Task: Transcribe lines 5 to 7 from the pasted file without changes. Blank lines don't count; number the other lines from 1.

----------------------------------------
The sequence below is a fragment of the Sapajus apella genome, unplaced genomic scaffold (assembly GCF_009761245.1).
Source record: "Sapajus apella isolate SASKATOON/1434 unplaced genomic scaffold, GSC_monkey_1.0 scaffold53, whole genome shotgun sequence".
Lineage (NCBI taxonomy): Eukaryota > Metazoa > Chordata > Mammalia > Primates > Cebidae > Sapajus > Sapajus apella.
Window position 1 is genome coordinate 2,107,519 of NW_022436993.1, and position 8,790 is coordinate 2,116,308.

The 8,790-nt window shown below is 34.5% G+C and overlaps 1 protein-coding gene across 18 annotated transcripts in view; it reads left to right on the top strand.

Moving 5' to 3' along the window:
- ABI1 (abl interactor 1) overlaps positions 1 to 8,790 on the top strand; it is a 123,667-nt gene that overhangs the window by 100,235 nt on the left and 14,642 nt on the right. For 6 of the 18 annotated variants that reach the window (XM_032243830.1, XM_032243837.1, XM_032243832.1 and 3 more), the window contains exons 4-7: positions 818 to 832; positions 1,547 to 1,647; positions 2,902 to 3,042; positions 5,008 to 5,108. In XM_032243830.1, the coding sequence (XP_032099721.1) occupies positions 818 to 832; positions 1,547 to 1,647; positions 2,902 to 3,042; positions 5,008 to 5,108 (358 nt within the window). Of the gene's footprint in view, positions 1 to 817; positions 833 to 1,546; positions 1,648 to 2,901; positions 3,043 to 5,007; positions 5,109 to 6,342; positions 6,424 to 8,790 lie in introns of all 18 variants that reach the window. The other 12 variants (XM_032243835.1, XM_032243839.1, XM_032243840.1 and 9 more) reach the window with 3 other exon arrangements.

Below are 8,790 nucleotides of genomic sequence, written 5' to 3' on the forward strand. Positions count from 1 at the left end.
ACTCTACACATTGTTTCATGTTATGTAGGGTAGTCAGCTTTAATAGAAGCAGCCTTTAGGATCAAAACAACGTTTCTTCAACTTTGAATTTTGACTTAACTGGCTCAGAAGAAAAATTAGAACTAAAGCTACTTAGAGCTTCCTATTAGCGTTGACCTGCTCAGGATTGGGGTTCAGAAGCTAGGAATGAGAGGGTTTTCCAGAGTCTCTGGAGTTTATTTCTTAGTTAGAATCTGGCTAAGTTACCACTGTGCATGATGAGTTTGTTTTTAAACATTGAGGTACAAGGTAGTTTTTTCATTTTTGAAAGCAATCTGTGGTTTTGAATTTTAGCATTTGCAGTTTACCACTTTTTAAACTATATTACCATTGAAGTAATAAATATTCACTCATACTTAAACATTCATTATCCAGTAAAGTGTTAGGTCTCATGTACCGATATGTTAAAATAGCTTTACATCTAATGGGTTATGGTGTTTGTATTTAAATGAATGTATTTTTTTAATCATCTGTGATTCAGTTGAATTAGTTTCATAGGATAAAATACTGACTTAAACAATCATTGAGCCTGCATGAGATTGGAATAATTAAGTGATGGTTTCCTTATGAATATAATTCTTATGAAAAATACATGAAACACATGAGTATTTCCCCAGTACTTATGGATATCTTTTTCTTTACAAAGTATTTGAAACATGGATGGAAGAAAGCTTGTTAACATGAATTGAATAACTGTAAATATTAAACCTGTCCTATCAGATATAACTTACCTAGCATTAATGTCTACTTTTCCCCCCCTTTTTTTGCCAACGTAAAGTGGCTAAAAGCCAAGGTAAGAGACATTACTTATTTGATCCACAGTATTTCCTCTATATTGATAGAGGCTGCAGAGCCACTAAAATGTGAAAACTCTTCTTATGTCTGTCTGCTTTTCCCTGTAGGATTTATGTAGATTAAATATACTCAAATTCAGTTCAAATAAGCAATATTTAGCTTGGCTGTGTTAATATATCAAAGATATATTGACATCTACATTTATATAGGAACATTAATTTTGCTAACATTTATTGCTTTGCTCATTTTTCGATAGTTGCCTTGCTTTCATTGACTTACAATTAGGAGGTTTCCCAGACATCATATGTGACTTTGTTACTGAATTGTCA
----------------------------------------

The 8,790-nt window shown below is 34.5% G+C and overlaps 1 protein-coding gene across 18 annotated transcripts in view; it reads left to right on the top strand.

Moving 5' to 3' along the window:
- ABI1 (abl interactor 1) overlaps positions 1 to 8,790 on the top strand; it is a 123,667-nt gene that overhangs the window by 100,235 nt on the left and 14,642 nt on the right. For 6 of the 18 annotated variants that reach the window (XM_032243830.1, XM_032243837.1, XM_032243832.1 and 3 more), the window contains exons 4-7: positions 818 to 832; positions 1,547 to 1,647; positions 2,902 to 3,042; positions 5,008 to 5,108. In XM_032243830.1, the coding sequence (XP_032099721.1) occupies positions 818 to 832; positions 1,547 to 1,647; positions 2,902 to 3,042; positions 5,008 to 5,108 (358 nt within the window). Of the gene's footprint in view, positions 1 to 817; positions 833 to 1,546; positions 1,648 to 2,901; positions 3,043 to 5,007; positions 5,109 to 6,342; positions 6,424 to 8,790 lie in introns of all 18 variants that reach the window. The other 12 variants (XM_032243835.1, XM_032243839.1, XM_032243840.1 and 9 more) reach the window with 3 other exon arrangements.